It’s difficult to imagine Star Trek or its offspring, The Next Generation, without their respective technology gurus, Spock and Data. Emerging from their initial one-dimensional “techie” supporting roles, they evolved into multi-faceted lead players, greatly contributing to making Gene Roddenberry’s space exploration series one of the century’s most enduring cultural icons and financial success stories.
Boldly going where Spock and Data have gone before, CIOs are helping their corporate “enterprises” navigate the business universe at the warp-speed of technology innovation. In doing so, they are graduating from supporting to leading roles in the development and realization of their company’s business strategy. Not only must today’s CIOs manage technology issues, they must have a keen eye on the ramifications of their IT choices on the bottom line and how those choices might be used to create competitive advantage.
There is a continuing trend within companies whose main business is not IT to turn their attention away from strictly technological issues in order to concentrate more fully on their core operations. This movement is also trickling down into the realm of the CIO and IT manager, who are increasingly outsourcing applications maintenance and other services, and focusing more on strategic issues and fundamentals such as IT architectures and policies. IT teams are becoming smaller and more specialized, while being asked to develop a whole new set of core competencies. They are having to procure and manage outsourced resources to supplement their teams, focus more of their time and energy on IT fundamentals, and adopt a more aggressive leadership stance on issues that go beyond the purely technical.
FROM PROVIDER TO PROCURER
Although the “insourcing vs. outsourcing” debate is not a new one, the question of whether to outsource IT services to an external IT services provider is occupying a bigger part of the CIO’s schedule — and will continue to do so. According to a July 1999 Merrill Lynch report, some $60 billion of outsourcing contracts will be signed worldwide in 1999, with 41 per cent of IT managers devoting at least 26 per cent of their IT budget to the contracting out of a major portion of their ongoing IS operations and infrastructures.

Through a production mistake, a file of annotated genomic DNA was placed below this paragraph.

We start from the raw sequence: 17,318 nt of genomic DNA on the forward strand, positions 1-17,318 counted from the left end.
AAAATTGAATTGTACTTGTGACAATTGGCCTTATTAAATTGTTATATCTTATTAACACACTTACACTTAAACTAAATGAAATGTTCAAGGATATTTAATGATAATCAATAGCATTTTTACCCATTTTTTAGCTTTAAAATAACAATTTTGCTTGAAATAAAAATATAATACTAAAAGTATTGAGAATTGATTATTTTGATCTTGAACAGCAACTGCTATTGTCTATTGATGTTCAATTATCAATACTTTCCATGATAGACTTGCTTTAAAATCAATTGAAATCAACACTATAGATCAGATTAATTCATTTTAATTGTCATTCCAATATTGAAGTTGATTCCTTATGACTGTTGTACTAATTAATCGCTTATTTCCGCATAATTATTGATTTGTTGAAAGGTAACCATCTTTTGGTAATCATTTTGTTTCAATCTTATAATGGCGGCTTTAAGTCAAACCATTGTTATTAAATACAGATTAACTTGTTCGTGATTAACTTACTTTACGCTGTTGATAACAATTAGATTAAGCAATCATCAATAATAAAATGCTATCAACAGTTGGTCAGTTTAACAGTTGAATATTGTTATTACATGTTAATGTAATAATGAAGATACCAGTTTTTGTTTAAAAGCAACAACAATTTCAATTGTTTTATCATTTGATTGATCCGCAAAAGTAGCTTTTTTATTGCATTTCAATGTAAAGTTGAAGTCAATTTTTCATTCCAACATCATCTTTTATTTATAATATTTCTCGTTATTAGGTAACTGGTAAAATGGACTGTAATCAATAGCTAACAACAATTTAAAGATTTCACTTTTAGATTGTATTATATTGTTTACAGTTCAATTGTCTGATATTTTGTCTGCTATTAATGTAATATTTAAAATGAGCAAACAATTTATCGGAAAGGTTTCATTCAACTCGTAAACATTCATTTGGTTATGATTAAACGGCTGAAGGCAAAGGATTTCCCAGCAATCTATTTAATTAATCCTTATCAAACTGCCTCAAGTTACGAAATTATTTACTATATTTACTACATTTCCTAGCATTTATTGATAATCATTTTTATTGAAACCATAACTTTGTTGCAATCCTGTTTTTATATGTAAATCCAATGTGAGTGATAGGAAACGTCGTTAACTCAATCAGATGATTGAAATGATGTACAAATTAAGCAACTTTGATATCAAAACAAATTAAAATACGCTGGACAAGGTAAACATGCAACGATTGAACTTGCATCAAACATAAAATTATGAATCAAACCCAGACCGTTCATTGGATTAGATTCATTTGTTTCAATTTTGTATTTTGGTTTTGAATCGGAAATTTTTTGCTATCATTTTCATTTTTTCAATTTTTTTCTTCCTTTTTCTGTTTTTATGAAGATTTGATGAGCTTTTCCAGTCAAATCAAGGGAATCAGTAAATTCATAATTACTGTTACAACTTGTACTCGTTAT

What’s happening, in fact, is that today’s CIOs and IT executives are less frequently being required to provide internal IT services and spending more of their time procuring and managing outsourcing contracts. Their job increasingly involves researching best-of-breed suppliers, and then developing and managing long-term agreements with these firms.
“At B.C. Gas, IT is almost totally outsourced,” says CIO Duncan Vickers. “Our Business Leader of IT Operations, Dale Pace, probably spends 90 per cent of his time managing our outsourced functions.”
As deregulation continues to impact the utilities sector in British Columbia, the various business units of B.C. Gas are going in different directions. “It would be impossible for us to try to meet all of their needs internally,” admits Pace. “The managed outsourcing model works well for us and we plan on continuing to operate along these lines.”
B.C. Gas uses external firms whose core competency includes addressing internal requirements such as hardware and software maintenance, software development, communications infrastructure and desktop support, thereby freeing the company’s internal resources from their “housekeeping” duties. As a result, those internal resources have the opportunity to provide a contribution that may have a more direct impact on how the organization does business.
Outsourcing, however, does not imply laissez-faire. “Outsourcing is by no means an abdication of responsibility,” adds Pace. “Some organizations get too comfortable with their IT suppliers and can lose touch. The cold hard truth is that, regardless of whether a function is outsourced, the buck stops at the IT department and you have to be able to defend your supplier’s actions.”